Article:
Sargon Enterprises, Inc. v. University of Southern California brings California courts more in line with the standards used to assess expert witness testimony in federal court under Daubert and Kumho Tire

On November 26, 2012, the California Supreme Court issued an important opinion in Sargon Enterprises, Inc. v. University of Southern California (Case No. S191500, 11/26/12) clarifying the role that California trial judges play in evaluating the admissibility of expert witness testimony at trial. Finding that trial judges possess wide discretion to exclude unreliable expert testimony, the California Supreme Court recognized that courts have an important “gatekeeper” responsibility regarding expert testimony and brought California courts more closely in line with standards applied in federal court under Daubert v. Merrill Dow Pharmaceuticals, Inc. and Kumho Tire Co. v. Carmichael. Because of the prevalent use of experts in California civil lawsuits, Sargon will have a widespread impact on trials in this state.

1. Background Facts of Sargon

Sargon involved a dispute between Sargon Enterprises, Inc. (“Sargon”), a dental implant company, and the University of Southern California (“USC”) over an agreement to conduct a five-year clinical study of Sargon’s innovative and newly-patented dental implant. After USC failed to prepare final reports for the study, Sargon sued USC for breach of contract. Sargon sought breach of contract damages and additional lost profits damages, which its expert estimated to be between $220 million and $1.18 billion.

Sargon’s claim was tried to a jury. Before trial, the court excluded evidence of Sargon’s lost profits because it determined that those profits were not foreseeable by USC at the time of the contract. The jury found in Sargon’s favor and awarded the company $433,000 in compensatory damages. Sargon appealed the trial court’s exclusion of its lost profits evidence, and the California Court of Appeal reversed and remanded the case back to the trial court.

On remand, USC again moved to exclude Sargon’s lost profits expert, contending that his testimony was speculative. The trial court held an eight-day evidentiary hearing at which Sargon’s expert was the primary witness. To calculate lost profits, Sargon’s expert employed a “market share” approach purporting to determine the share of the worldwide dental implant market Sargon would have gained had USC completed a favorable clinical study and calculate future profits based on that projected share. Sargon’s expert did not base his opinion on Sargon’s historical financial performance. Instead, he took the position that Sargon would have become one of the “Big Six” dental implant companies due to its “innovativeness” and that Sargon’s future profits would have been comparable to those of the dental implant market leaders. Based on those assumptions, Sargon’s expert presented a damages model that calculated four alternative damages scenarios based on the jury’s determination of the “degrees of innovativeness” of the implant. Those scenarios calculated Sargon’s lost profits as ranging from $220 million to $1.18 billion.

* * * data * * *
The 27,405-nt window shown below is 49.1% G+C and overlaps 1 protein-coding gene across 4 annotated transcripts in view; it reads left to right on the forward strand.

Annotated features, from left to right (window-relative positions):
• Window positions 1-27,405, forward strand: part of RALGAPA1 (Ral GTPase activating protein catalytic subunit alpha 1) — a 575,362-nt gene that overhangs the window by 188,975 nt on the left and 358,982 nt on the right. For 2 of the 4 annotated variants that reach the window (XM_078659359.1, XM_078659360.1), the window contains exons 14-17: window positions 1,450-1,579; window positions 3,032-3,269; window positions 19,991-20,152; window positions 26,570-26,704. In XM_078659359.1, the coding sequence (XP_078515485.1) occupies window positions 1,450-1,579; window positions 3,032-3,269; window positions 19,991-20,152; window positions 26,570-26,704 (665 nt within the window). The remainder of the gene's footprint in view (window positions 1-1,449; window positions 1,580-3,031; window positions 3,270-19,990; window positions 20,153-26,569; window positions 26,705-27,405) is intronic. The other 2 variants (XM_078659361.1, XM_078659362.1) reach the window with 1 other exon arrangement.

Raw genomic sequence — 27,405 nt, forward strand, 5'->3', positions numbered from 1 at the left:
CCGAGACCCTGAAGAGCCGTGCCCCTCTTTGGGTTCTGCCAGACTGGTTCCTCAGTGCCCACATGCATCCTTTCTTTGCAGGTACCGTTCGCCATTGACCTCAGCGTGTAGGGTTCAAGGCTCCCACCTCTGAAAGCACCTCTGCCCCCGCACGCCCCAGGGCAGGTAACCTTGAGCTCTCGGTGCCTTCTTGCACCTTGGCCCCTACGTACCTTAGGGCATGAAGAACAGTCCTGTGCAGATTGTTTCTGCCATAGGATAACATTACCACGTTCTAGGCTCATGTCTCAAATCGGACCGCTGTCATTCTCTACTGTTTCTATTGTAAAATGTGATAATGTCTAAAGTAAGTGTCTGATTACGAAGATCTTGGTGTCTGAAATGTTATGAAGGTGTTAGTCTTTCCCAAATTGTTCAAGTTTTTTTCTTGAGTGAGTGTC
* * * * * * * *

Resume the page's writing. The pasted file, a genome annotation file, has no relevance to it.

The trial court held that Sargon’s expert’s lost profits testimony was unduly speculative and inadmissible. The trial court found that while a market share analysis could be a valid approach to calculating lost profits, it was unreasonable for Sargon’s expert to base his opinion on data that ignored Sargon’s historical performance, failed to compare Sargon to companies with similar historical financial data, and ignored material dissimilarities between Sargon and the market leaders.

The trial court also found that Sargon’s expert’s conclusion that Sargon’s innovativeness would have resulted in Sargon’s rise into a market leader in the dental implant market was inherently speculative and failed to assist the jury in its fact-finder function. Sargon’s expert’s opinion that “innovativeness” inevitably led to increased market share was wholly subjective and did not rest on a reasonable reading of the data. Furthermore, there was no valid evidentiary basis to equate the degree of innovativeness with the degree of difference in market share. As observed by the trial court, “[b]ecause there are no standards or guidelines to determine ‘degrees of innovation,’ it relegates the question of determining potentially more than a billion dollars in damages to pure speculation.”